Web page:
v. Sales Aid Leasing:

A leasing company will enter into an agreement with the seller, usually manufacturer of the equipment, to market the latter’s product through its leasing operations. The leasing company will also get commission for such sales, which add up to its profits.

Structure of Lease Rentals:

The lease rents are payable on periodical basis over the specified lease period. The lease rentals should be structured in such a way that it will be convenient for both lessor and lessee. In a competitive situation, the lessee will tend to obtain lease finance where the lease rentals are lowest. The lessor has to recover his principal amount invested as well as the desired return on investment.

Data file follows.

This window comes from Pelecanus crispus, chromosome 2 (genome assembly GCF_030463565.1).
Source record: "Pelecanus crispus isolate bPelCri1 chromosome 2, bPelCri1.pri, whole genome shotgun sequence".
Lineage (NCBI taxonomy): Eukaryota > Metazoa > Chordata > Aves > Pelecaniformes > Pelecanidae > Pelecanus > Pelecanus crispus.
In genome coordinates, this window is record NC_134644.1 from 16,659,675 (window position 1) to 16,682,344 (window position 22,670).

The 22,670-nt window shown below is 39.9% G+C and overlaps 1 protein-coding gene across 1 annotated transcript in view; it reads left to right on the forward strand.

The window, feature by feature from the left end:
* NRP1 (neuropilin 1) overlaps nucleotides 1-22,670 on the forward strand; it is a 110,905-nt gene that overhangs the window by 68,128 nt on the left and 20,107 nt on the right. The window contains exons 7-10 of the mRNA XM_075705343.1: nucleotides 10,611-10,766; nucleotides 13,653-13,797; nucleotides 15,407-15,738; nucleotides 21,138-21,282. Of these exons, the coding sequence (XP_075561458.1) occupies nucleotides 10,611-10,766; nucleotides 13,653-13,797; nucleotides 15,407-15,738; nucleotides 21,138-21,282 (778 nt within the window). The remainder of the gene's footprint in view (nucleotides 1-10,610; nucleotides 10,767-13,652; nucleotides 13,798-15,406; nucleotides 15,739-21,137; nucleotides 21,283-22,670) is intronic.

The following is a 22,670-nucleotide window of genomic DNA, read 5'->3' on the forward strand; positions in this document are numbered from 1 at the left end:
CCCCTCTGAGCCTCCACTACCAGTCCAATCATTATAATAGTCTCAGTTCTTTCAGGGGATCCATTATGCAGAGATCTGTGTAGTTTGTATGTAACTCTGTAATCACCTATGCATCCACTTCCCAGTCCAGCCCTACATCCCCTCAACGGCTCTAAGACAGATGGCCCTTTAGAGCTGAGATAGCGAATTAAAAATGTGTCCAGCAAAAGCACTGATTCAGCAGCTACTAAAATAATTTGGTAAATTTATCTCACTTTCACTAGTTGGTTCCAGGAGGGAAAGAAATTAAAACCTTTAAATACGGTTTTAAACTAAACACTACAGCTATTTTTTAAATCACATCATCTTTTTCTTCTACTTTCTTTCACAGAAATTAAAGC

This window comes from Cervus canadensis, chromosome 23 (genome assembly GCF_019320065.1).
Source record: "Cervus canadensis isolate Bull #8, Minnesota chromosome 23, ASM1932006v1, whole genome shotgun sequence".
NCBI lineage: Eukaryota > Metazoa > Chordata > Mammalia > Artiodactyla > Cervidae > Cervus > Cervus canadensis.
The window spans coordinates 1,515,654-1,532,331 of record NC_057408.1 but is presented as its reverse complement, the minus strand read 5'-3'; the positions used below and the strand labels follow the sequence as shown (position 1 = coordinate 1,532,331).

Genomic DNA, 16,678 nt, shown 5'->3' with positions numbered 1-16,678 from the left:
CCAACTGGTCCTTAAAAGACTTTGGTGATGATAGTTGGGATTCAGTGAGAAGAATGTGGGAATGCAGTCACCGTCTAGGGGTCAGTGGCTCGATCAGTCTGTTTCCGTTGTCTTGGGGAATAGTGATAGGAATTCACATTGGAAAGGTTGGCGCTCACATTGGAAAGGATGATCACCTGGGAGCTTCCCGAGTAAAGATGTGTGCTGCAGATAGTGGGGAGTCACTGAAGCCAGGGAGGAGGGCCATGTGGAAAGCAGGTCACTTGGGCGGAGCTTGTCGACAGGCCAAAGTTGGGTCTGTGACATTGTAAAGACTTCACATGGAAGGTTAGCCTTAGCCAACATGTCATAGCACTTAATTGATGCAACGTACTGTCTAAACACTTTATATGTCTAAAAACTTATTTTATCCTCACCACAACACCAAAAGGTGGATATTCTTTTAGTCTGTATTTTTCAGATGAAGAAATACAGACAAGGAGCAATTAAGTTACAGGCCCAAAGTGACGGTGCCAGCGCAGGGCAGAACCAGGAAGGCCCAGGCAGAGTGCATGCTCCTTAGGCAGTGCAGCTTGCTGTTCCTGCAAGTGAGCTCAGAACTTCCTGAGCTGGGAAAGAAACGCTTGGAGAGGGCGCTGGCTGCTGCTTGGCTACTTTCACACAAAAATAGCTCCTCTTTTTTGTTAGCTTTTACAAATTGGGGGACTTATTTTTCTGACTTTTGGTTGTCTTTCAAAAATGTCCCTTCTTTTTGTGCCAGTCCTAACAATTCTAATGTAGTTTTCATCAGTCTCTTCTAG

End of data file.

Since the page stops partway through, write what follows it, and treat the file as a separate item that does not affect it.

Lease rent structure may be in the following ways:

i. Equal Annual Plan:

In this plan, the annual lease rent payable is divided into equal amounts by applying the annuity factor for the specified period of lease at a predetermined interest rate taken as discount rate.

ii. Stepped-Up Plan:

Under this plan, the annual lease rent will go on increasing every year with a specified rate of increase.

iii. Balloon Payment Plan:

In this plan, the annual lease rent payable in the initial year would be less, fixed up in such a way to meet the nominal amount comparative to the cost of investment, but the ending years of lease periods, the rest of the amount is payable in lump sum.

iv. Deferred Payment Plan:

Under this plan, the lease rent need not be paid for the initial specified period. But lease rent payable in the subsequent period, in equal annual amounts will recover the cost of financing for the deferred payment period also.